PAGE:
Posted at the Christian Apologetics Alliance.
Here in New Zealand, I am often told by evangelical leaders that we now live in a post-modern society, which has moved beyond “arguments” and that Apologetics is an outdated “modernist concept.” They say we need instead to “tell the story” so that people will see the “meta-narrative of scripture”—whatever exactly that means.
Last night, Madeleine and I were invited to a Christmas function for new lawyers, organised by the Law Society, the professional association for lawyers in New Zealand. The function was in a major law firm in central Auckland’s business district. So I was right in the thick of the up-and-coming legal professionals in New Zealand.
Anyway, Madeleine struck up a conversation with some young lawyers who were working for an arm of the government. They discussed aspects of their respective legal professions. Then one of them turned to me and asked me, “what do you do?” I answered that I was a theologian. Immediately, this caused them to pause (it often has this effect) and one told me he had been reading a book called The God Delusion by Richard Dawkins. Without thinking, I said, “Oh, that book, it’s crap.” He replied, “Yeah, but you have to say that, don’t you?” I responded, “No I don’t actually.” I then mentioned to him the works of some other atheists to whom I would not respond in that fashion, despite the fact I disagreed with their conclusions.
Then, for the next thirty minutes, these lawyers began asking me genuine questions about the Christian faith.
You have to click through to read all the interesting questions and answers, but here is the conclusion:
Sometimes being an apologist in New Zealand is surreal. I commented to Madeleine on the way home that we, two people from west Auckland—a theologian who did not have full time employment and very little resources to support my ministry, and a lawyer from a tiny firm who largely does legal work for poor people who don’t pay handsomely—were at a function at one of the largest law firms in the country, in the central heart of Auckland city, sharing our faith with some of the most successful up-and-coming lawyers in NZ, many who worked for the government. How can Apologetics be boring when stuff like that happens? I also wonder, however, how many of my “post-modernist” colleagues with their youth churches and really “cool” music, would have been able to have that conversation with any real meaning with the urbane elite of Auckland.
I also have to say that this is not the first time something like this has happened. In the last few years Madeleine and I have frequently found similar things have happened over and over. Apologetics is not “dead”. It is not a “thing of the past”. It’s extremely relevant. What’s irrelevant are those who are so culturally out of touch that they don’t realise that the questions apologists address are being asked, and answers to those questions assumed, in the conversations of some of the top lawyers in New Zealand; and those people, ostensibly secular liberals, are hungry and interested in credible answers to those questions.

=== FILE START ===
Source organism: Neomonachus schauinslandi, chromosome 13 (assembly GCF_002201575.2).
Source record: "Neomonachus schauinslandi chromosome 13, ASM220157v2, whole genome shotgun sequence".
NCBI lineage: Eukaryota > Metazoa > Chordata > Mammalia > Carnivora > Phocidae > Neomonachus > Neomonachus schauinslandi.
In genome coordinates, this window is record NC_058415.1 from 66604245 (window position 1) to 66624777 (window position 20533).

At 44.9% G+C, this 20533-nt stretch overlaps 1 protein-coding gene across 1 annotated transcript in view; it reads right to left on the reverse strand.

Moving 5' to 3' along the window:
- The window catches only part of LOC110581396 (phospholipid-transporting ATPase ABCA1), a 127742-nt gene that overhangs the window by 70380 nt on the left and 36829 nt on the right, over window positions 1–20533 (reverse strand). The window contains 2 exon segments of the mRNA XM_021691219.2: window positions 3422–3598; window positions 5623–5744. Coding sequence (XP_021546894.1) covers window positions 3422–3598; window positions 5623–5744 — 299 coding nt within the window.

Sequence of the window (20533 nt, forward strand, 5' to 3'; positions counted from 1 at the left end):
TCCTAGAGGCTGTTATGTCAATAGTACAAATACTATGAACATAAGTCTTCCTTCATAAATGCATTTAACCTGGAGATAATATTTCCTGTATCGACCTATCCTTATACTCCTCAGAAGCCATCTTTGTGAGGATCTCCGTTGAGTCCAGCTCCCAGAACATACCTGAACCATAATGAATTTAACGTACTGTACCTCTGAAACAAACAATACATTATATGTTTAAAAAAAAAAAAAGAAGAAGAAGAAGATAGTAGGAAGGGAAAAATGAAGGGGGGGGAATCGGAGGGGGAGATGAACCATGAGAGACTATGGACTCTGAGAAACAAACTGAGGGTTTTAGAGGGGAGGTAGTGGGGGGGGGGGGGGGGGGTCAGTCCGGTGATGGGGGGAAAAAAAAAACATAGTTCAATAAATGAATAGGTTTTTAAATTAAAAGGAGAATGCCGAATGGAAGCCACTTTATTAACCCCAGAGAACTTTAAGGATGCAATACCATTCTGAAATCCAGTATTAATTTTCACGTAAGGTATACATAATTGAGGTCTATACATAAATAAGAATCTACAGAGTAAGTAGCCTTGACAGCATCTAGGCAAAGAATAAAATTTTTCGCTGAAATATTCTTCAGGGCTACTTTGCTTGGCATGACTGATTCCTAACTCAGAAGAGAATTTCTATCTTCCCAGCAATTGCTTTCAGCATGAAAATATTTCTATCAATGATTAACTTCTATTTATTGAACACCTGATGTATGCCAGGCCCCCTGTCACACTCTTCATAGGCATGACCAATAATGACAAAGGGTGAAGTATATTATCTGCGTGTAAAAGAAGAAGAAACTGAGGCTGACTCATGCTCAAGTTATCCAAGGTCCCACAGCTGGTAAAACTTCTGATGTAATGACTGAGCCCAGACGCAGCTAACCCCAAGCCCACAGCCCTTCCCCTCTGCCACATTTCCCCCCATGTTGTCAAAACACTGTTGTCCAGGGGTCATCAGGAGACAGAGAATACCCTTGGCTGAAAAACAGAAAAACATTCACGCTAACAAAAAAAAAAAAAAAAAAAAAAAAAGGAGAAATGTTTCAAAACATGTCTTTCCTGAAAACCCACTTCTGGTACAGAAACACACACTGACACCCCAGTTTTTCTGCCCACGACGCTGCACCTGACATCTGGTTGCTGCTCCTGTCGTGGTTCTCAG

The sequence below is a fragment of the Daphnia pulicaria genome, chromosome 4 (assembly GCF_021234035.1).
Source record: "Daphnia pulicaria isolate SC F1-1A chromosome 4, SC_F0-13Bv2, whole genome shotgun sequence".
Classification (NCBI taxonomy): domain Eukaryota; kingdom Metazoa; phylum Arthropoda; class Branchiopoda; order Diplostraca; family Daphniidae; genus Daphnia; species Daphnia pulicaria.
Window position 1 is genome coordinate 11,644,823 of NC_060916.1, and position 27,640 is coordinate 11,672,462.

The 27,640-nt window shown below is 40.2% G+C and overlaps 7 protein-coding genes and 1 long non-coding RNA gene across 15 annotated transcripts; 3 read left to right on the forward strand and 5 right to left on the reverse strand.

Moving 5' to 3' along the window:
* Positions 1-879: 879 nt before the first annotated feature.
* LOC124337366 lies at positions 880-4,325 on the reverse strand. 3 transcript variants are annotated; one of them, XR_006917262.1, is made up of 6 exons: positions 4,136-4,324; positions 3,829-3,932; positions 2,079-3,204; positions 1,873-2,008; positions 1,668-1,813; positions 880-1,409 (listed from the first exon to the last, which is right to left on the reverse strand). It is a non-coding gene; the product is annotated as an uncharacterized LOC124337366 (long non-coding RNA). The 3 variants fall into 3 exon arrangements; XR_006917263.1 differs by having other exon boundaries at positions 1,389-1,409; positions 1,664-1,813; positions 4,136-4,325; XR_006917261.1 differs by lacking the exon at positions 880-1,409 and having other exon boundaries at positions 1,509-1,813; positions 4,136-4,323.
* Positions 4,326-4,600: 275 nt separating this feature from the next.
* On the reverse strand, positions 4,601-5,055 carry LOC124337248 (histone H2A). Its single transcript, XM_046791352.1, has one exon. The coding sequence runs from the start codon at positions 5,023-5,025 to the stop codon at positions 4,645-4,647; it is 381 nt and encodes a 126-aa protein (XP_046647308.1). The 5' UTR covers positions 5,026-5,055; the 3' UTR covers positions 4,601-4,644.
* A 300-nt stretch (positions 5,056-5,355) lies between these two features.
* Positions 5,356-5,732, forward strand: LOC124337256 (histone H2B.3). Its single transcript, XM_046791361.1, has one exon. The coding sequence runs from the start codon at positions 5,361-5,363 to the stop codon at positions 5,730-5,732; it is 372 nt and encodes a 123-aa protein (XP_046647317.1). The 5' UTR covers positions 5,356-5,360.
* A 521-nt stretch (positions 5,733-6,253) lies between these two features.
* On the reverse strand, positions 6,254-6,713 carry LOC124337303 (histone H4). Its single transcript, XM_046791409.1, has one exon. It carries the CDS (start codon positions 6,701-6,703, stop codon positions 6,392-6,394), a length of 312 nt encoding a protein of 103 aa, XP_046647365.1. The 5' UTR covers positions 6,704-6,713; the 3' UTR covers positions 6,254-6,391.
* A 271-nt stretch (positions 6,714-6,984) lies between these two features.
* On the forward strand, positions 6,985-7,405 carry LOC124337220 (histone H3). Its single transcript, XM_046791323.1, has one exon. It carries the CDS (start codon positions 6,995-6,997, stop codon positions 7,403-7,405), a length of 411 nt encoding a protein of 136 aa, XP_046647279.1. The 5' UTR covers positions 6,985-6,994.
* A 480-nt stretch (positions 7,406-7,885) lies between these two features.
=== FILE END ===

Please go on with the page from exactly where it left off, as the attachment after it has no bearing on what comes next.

I can sense some of the frustration that Matt and Madeleine feel, because I also know what it is to do what actually works with no support or recognition. In my case, the problem is with the Church, which is largely opposed to apologetics and scholarship in general.
I was having a chat about Matt’s post with my friend Dina Monday night, and I told her that I believed that Christians are not entitled to many of the things that the world considers fun. We aren’t entitled to popularity, we aren’t entitled to happiness, we aren’t entitled to a life of comfort. But we are entitled to the joy of defending our faith to interested skeptics in a world that is chock-full of logic, historical evidence, and scientific evidence. That is one source of happiness that we are fully allowed to draw on. If we put in the time to study the laws of logic, and the evidence from mainstream science and history, then these wonderful encounters become possible. Anyone who has had a good encounter will tell you that it is a good feeling. It doesn’t make up for the difficult side of being a Christian, but it is something.
Here are a few Bible verses that I think are relevant to Matt’s post:
15 But in your hearts revere Christ as Lord. Always be prepared to give an answer to everyone who asks you to give the reason for the hope that you have. But do this with gentleness and respect,
16 keeping a clear conscience, so that those who speak maliciously against your good behavior in Christ may be ashamed of their slander.
32 “Whoever acknowledges me before men, I will also acknowledge him before my Father in heaven.
33 But whoever disowns me before men, I will disown him before my Father in heaven.
1 So then, men ought to regard us as servants of Christ and as those entrusted with the secret things of God.
2 Now it is required that those who have been given a trust must prove faithful.
I like the third one especially.
God expects us to testify about his existence and character. And not by sharing our personal experiences, but with evidence. Fortunately, our task is easier because there is plenty of evidence available to us. This is the world that God has made, and his fingerprints are all over it. It is a joy to be asked questions and to have studied and prepared in order to know the answer. It good for us to be called by God to give a defense, and to be found faithful. Cultivating our intelligence through difficult and often dull study is one of the ways that we show God that we are his friends. We show him that when push comes to shove, we side with him. We are his friends and his allies.